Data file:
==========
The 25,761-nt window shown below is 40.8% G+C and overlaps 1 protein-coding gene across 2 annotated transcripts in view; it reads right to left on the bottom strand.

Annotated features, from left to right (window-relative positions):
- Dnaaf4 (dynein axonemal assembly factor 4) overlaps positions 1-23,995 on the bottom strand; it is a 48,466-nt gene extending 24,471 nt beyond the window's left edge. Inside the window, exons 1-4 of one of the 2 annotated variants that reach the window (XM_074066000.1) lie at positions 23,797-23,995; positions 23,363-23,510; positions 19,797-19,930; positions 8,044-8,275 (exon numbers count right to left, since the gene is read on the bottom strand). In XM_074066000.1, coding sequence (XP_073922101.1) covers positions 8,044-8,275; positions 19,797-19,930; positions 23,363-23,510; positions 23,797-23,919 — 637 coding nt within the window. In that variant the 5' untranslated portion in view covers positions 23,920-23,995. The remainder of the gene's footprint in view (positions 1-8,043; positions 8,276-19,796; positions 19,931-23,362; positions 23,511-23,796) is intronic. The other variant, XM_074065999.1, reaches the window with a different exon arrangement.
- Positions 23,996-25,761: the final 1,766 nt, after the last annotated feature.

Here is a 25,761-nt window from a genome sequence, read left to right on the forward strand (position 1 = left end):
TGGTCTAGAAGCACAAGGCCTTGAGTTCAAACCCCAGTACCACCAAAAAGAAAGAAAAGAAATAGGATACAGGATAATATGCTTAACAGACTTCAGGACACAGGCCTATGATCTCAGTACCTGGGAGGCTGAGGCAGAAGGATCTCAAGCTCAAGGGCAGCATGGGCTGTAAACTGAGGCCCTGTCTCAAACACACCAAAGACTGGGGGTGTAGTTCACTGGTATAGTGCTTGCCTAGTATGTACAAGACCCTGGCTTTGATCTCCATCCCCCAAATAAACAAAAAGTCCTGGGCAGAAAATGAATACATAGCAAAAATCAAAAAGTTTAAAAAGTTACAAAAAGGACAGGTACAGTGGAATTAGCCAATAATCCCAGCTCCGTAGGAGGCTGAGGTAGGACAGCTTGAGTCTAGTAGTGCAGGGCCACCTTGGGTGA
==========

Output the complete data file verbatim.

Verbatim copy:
The 25,761-nt window shown below is 40.8% G+C and overlaps 1 protein-coding gene across 2 annotated transcripts in view; it reads right to left on the bottom strand.

Annotated features, from left to right (window-relative positions):
- Dnaaf4 (dynein axonemal assembly factor 4) overlaps positions 1-23,995 on the bottom strand; it is a 48,466-nt gene extending 24,471 nt beyond the window's left edge. Inside the window, exons 1-4 of one of the 2 annotated variants that reach the window (XM_074066000.1) lie at positions 23,797-23,995; positions 23,363-23,510; positions 19,797-19,930; positions 8,044-8,275 (exon numbers count right to left, since the gene is read on the bottom strand). In XM_074066000.1, coding sequence (XP_073922101.1) covers positions 8,044-8,275; positions 19,797-19,930; positions 23,363-23,510; positions 23,797-23,919 — 637 coding nt within the window. In that variant the 5' untranslated portion in view covers positions 23,920-23,995. The remainder of the gene's footprint in view (positions 1-8,043; positions 8,276-19,796; positions 19,931-23,362; positions 23,511-23,796) is intronic. The other variant, XM_074065999.1, reaches the window with a different exon arrangement.
- Positions 23,996-25,761: the final 1,766 nt, after the last annotated feature.

Here is a 25,761-nt window from a genome sequence, read left to right on the forward strand (position 1 = left end):
TGGTCTAGAAGCACAAGGCCTTGAGTTCAAACCCCAGTACCACCAAAAAGAAAGAAAAGAAATAGGATACAGGATAATATGCTTAACAGACTTCAGGACACAGGCCTATGATCTCAGTACCTGGGAGGCTGAGGCAGAAGGATCTCAAGCTCAAGGGCAGCATGGGCTGTAAACTGAGGCCCTGTCTCAAACACACCAAAGACTGGGGGTGTAGTTCACTGGTATAGTGCTTGCCTAGTATGTACAAGACCCTGGCTTTGATCTCCATCCCCCAAATAAACAAAAAGTCCTGGGCAGAAAATGAATACATAGCAAAAATCAAAAAGTTTAAAAAGTTACAAAAAGGACAGGTACAGTGGAATTAGCCAATAATCCCAGCTCCGTAGGAGGCTGAGGTAGGACAGCTTGAGTCTAGTAGTGCAGGGCCACCTTGGGTGA